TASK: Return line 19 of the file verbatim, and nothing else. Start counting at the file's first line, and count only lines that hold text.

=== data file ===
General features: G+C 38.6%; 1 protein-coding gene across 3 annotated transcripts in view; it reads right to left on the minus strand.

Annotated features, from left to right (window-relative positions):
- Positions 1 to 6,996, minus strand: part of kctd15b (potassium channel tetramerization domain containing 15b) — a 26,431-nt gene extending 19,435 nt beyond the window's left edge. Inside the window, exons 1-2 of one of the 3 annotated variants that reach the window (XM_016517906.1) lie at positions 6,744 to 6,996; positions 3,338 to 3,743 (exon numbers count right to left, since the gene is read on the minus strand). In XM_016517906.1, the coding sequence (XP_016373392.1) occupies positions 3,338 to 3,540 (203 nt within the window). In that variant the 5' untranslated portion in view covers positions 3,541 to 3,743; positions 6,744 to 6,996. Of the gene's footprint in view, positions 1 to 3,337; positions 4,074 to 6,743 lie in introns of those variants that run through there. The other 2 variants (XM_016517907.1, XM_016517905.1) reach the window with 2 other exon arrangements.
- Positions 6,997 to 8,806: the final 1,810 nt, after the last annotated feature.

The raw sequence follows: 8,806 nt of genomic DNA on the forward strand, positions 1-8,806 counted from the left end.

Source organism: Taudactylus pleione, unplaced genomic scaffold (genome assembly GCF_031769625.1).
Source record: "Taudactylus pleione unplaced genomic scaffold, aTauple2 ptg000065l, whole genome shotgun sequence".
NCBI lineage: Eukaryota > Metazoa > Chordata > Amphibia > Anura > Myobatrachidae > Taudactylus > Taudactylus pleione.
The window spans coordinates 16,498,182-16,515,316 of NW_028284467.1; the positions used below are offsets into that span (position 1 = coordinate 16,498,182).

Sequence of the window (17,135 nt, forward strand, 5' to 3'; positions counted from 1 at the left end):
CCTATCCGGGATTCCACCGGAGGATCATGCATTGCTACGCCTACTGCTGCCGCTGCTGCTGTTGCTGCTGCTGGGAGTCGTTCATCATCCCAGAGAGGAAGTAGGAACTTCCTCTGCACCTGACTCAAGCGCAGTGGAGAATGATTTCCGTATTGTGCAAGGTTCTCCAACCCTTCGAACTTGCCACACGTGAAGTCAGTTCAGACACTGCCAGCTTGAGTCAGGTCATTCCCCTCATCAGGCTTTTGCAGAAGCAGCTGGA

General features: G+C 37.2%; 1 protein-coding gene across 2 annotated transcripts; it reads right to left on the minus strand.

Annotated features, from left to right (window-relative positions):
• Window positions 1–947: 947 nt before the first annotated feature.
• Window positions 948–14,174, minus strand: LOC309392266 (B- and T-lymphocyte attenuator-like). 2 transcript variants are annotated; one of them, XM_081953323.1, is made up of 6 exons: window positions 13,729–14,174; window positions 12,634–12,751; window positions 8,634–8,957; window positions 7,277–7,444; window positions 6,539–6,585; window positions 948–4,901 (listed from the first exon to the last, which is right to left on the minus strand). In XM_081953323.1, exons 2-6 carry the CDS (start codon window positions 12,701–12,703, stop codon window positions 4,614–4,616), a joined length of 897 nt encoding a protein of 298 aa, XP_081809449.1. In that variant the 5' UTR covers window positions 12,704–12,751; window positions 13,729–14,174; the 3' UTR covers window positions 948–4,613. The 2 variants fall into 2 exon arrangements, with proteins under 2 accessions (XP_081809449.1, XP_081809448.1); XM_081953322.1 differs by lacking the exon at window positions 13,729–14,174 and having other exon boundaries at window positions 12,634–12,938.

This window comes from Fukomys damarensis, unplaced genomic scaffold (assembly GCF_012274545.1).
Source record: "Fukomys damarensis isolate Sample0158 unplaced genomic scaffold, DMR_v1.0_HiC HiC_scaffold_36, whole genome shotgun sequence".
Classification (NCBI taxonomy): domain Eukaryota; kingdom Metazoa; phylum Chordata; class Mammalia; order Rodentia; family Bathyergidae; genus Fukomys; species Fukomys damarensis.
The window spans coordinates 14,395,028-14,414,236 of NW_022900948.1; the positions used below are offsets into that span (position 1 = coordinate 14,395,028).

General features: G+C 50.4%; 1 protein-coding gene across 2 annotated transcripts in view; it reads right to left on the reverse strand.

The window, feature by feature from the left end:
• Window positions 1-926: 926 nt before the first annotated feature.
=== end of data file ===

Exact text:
The window spans coordinates 14,395,028-14,414,236 of NW_022900948.1; the positions used below are offsets into that span (position 1 = coordinate 14,395,028).